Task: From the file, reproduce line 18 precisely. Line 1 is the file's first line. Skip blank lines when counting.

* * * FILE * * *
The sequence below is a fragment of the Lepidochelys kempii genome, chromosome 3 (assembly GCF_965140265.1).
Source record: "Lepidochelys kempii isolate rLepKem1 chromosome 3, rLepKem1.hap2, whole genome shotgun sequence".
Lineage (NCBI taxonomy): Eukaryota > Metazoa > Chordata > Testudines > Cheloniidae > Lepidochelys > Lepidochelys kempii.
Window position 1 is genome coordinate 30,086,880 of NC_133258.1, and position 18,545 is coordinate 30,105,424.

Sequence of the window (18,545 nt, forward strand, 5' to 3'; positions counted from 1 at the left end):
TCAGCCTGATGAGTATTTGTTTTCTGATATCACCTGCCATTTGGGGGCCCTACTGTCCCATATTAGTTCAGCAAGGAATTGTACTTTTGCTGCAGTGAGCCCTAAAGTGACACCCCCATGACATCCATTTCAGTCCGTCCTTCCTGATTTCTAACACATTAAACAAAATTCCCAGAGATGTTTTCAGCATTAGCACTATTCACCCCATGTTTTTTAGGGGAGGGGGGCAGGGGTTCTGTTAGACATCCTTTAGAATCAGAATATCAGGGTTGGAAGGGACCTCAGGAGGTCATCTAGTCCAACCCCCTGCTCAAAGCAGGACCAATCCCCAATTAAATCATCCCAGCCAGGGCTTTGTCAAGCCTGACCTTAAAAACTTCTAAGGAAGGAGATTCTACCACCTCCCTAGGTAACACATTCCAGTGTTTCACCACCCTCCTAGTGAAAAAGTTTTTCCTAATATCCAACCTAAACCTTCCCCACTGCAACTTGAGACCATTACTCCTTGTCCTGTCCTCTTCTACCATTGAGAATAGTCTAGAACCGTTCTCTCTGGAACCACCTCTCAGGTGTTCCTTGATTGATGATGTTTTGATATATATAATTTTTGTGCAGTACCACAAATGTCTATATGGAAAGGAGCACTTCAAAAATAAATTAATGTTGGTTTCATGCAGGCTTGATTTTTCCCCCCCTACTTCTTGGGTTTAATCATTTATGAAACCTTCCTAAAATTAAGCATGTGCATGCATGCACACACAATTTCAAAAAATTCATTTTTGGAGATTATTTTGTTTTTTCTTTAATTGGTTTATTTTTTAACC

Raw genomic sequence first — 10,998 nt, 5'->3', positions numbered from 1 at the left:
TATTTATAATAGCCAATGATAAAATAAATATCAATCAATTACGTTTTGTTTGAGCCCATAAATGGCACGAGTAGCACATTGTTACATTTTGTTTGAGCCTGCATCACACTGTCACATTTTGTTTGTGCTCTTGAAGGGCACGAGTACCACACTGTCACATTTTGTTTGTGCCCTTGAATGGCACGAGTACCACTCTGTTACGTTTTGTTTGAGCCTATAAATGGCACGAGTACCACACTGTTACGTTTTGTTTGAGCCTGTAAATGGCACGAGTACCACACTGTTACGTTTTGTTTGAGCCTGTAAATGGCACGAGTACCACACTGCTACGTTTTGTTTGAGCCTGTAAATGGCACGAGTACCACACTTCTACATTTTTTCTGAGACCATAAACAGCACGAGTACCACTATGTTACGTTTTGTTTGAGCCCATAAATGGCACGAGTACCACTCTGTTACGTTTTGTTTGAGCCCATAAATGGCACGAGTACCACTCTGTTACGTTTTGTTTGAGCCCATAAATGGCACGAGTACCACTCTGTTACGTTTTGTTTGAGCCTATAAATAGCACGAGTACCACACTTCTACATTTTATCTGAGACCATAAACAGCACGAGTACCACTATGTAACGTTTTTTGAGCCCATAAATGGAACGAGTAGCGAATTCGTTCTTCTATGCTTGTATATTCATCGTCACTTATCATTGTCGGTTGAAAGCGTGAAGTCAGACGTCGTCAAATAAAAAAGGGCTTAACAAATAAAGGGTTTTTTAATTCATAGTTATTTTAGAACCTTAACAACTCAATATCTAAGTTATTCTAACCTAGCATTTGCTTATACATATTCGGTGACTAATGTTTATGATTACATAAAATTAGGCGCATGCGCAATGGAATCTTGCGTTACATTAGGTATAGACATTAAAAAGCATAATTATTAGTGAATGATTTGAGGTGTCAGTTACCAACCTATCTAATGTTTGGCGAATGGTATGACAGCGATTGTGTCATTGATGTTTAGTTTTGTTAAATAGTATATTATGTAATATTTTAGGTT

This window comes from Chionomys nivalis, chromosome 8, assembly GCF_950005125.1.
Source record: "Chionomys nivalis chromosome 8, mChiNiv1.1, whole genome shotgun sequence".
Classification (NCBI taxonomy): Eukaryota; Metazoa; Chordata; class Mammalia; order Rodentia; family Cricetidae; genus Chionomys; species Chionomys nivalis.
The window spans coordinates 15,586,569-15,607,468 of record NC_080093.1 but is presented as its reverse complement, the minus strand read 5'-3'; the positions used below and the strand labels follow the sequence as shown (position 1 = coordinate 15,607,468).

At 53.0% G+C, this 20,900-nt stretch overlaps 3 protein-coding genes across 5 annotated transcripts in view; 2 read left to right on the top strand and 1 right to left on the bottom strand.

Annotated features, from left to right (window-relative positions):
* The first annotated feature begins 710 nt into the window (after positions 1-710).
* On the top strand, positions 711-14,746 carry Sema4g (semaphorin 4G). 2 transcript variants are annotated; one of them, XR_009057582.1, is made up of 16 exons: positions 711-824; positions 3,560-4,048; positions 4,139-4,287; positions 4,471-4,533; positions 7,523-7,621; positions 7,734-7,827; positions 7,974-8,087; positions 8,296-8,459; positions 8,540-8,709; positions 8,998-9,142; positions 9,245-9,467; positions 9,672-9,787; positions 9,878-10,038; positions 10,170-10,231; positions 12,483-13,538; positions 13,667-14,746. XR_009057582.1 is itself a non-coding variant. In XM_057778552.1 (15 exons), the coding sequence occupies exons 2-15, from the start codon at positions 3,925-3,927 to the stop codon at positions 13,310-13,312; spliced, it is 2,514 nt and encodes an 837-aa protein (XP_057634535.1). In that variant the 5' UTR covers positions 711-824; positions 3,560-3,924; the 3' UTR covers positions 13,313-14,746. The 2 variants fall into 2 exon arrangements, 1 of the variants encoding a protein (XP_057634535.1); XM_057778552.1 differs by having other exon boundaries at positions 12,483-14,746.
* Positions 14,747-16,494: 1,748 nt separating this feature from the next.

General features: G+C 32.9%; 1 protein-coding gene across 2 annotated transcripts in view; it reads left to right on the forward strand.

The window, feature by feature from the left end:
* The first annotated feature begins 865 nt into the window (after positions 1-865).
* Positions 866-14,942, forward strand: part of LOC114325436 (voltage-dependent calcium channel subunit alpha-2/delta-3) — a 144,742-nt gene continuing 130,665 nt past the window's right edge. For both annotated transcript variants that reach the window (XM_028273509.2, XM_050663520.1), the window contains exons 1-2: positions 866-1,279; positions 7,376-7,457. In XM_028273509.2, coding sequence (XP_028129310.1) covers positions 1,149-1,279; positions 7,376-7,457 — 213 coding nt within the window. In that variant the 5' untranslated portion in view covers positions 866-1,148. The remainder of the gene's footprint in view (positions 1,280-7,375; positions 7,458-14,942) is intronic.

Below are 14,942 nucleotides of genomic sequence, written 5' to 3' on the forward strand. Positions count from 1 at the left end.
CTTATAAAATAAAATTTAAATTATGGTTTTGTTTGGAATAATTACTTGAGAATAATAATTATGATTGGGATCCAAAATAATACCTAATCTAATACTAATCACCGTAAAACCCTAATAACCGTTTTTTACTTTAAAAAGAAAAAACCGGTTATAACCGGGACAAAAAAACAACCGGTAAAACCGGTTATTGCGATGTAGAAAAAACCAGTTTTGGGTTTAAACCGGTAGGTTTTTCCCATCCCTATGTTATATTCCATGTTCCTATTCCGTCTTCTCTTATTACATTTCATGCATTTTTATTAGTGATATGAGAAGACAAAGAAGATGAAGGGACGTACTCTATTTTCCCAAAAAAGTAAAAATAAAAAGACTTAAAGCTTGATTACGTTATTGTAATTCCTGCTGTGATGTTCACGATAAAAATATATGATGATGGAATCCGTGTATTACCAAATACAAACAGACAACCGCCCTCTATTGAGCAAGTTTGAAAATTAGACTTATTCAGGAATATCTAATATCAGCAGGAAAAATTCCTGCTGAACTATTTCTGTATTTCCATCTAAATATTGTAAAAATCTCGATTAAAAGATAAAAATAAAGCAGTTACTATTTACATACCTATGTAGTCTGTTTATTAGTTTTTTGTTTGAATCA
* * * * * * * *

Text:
General features: G+C 32.9%; 1 protein-coding gene across 2 annotated transcripts in view; it reads left to right on the forward strand.